Back from vacation. I took Monday off to catch up on my sleep. Tonight I thought I'd pick something easy to paint. I poured over my photos from the beach and chose this scene. I should have learned by now that when I try to choose something "easy" to paint, it never works out that way. This is a photo of my youngest daughter Maddie at the beach. Low tide to be exact. I like the composition on it, not the execution.
The Teel family will be heading south for a week's vacation at the beach. I've been painting up a storm before I leave so that I'll have some paintings to post during our trip. These puppies belonged to my daughter Maddie's best friend Rebecca. Dachshunds to be exact. I liked the way their tails all lined up together.
Recently I spent a few days in our nation's capitol for business. When I go to DC, I always stay with my friend Rafe and his ever-growing family. He lives in Annapolis, MD and always feeds me. While there we went to a beach on the Chesapeake Bay (or was it the Severn River) to relax with his boys, all four of them. Next to where we were setting was a stack of kayaks, canoes, boats and a catamaran. The colors on them were nice and bright and as the late evening sun started to cast the long shadows, I pull my phone out and shot this image.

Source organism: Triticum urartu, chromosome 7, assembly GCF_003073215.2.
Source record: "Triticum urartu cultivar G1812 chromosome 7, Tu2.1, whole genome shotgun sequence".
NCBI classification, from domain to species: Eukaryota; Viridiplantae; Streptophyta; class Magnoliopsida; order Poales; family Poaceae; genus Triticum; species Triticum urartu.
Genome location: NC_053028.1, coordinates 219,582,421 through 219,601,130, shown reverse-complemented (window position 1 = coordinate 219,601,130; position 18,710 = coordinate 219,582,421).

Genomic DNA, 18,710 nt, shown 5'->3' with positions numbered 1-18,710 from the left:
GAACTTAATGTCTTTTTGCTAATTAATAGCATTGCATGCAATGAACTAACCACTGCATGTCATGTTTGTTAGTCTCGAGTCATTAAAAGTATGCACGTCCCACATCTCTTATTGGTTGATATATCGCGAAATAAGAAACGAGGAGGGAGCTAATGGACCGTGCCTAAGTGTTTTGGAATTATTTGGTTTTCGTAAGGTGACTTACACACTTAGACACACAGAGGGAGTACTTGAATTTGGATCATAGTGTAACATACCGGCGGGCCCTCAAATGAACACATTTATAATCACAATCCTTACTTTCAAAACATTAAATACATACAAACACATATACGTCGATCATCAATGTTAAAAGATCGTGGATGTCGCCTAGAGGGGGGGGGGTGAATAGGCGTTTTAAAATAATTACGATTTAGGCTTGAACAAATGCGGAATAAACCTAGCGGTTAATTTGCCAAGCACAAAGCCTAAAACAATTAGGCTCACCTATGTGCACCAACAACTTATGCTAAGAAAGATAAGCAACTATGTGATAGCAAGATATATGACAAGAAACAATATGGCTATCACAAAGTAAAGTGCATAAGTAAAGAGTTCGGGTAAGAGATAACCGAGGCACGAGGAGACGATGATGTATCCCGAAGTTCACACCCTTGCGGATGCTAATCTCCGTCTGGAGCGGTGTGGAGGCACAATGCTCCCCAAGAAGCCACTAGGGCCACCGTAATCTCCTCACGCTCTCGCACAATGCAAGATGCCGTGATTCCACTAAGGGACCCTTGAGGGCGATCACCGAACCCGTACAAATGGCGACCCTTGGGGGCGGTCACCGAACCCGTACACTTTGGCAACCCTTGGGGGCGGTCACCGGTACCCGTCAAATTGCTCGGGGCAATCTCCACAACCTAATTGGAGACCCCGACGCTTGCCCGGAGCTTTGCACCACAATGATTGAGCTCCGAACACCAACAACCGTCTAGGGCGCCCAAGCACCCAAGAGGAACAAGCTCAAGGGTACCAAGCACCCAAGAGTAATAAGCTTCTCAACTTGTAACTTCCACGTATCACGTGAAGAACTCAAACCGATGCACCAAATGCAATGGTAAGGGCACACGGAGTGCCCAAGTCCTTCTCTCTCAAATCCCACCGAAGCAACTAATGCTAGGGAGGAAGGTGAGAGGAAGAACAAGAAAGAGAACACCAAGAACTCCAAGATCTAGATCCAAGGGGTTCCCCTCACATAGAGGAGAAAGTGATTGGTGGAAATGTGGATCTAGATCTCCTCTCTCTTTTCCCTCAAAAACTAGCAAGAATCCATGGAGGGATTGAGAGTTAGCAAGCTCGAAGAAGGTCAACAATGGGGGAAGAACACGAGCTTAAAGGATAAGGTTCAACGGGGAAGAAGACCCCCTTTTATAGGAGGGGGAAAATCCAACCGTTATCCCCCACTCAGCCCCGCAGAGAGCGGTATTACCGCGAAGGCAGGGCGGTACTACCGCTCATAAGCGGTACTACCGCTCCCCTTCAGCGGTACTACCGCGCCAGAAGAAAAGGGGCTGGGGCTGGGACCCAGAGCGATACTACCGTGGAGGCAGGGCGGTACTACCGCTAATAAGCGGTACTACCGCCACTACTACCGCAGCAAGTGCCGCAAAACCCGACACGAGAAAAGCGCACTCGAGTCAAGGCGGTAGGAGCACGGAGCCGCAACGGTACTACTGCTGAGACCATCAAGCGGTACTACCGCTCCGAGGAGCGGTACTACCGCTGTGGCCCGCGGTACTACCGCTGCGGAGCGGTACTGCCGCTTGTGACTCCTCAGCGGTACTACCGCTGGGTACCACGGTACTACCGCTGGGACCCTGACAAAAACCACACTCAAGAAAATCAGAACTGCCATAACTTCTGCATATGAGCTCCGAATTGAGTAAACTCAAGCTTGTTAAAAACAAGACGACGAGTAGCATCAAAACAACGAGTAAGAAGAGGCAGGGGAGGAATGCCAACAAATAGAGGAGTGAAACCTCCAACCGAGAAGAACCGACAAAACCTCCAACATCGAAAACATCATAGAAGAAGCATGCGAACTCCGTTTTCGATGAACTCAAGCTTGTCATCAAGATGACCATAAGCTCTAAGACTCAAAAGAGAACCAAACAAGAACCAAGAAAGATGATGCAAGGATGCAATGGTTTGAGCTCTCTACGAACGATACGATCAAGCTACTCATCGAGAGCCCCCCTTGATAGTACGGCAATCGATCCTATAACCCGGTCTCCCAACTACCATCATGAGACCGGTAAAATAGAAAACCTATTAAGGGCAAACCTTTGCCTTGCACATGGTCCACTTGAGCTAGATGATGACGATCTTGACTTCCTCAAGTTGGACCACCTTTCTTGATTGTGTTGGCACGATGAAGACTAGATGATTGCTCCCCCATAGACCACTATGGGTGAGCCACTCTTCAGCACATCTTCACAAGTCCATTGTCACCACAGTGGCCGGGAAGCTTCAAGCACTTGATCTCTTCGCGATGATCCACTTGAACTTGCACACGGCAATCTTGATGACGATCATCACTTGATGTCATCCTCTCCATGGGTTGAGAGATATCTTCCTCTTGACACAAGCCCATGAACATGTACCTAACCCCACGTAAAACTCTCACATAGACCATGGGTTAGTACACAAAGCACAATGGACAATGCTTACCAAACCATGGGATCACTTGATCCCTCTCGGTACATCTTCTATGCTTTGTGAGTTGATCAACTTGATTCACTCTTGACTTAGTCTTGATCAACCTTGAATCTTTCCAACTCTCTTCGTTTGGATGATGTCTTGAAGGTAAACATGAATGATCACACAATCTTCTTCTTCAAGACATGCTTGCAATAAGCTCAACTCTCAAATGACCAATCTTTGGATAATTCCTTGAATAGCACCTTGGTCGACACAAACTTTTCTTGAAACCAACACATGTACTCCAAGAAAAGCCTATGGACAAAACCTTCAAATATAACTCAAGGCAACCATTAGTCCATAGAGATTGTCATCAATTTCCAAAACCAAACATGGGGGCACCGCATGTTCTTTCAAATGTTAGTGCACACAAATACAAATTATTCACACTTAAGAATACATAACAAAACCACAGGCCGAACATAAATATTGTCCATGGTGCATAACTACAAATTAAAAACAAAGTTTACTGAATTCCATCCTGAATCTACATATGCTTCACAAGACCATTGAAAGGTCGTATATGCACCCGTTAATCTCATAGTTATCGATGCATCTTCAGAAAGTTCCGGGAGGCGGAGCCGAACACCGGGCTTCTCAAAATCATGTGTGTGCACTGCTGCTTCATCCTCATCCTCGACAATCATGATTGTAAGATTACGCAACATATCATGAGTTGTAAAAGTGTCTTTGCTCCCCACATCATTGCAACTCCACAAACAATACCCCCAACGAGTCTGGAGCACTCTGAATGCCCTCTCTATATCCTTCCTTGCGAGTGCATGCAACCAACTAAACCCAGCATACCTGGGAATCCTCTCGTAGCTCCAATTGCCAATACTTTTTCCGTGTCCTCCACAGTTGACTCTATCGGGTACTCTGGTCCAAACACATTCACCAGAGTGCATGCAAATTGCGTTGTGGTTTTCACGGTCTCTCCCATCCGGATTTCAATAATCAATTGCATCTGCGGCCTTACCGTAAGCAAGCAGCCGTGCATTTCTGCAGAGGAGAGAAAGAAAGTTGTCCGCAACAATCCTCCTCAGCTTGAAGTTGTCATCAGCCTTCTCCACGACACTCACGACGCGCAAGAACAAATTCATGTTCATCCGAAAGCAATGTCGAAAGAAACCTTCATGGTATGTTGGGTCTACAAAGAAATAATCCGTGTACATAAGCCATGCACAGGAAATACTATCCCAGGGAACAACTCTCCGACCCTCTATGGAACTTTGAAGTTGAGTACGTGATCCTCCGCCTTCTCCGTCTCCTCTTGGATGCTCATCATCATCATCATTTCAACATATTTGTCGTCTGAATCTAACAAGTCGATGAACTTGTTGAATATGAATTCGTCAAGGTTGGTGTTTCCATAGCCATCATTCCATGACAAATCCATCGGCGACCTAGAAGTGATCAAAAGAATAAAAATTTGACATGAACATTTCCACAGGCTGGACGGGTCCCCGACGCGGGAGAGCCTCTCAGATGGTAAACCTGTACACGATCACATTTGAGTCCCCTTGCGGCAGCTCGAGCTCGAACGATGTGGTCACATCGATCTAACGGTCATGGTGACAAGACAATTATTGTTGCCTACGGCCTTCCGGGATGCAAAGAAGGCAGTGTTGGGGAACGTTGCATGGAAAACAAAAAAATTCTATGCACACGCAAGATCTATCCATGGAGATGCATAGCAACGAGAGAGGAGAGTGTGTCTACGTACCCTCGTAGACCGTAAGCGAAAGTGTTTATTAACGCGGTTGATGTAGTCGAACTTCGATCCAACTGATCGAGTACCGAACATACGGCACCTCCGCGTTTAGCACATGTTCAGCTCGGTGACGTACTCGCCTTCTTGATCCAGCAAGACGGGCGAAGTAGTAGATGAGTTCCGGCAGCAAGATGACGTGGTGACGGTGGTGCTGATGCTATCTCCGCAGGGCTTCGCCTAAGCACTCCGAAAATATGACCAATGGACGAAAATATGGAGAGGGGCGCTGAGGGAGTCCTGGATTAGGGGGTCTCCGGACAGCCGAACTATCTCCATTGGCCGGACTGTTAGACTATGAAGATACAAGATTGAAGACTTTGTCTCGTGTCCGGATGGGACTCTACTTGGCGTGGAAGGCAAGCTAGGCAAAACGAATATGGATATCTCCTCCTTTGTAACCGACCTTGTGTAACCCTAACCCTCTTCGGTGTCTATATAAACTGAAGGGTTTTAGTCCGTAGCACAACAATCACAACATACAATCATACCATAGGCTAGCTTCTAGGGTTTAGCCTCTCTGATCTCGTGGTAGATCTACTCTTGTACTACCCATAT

Annapolis Beaching (alternate title "Why can't I live here")
Another painting of the bird sanctuary. This is towards the far reaches of the raised platform. It takes you into the trees and, specially in the summer, the bugs. The sky had a nice warm red in it this evening. Once again, love this new camera. These last few blogs have the best representation of what the real paintings looks like since I began, nearly one year ago. Money well spent.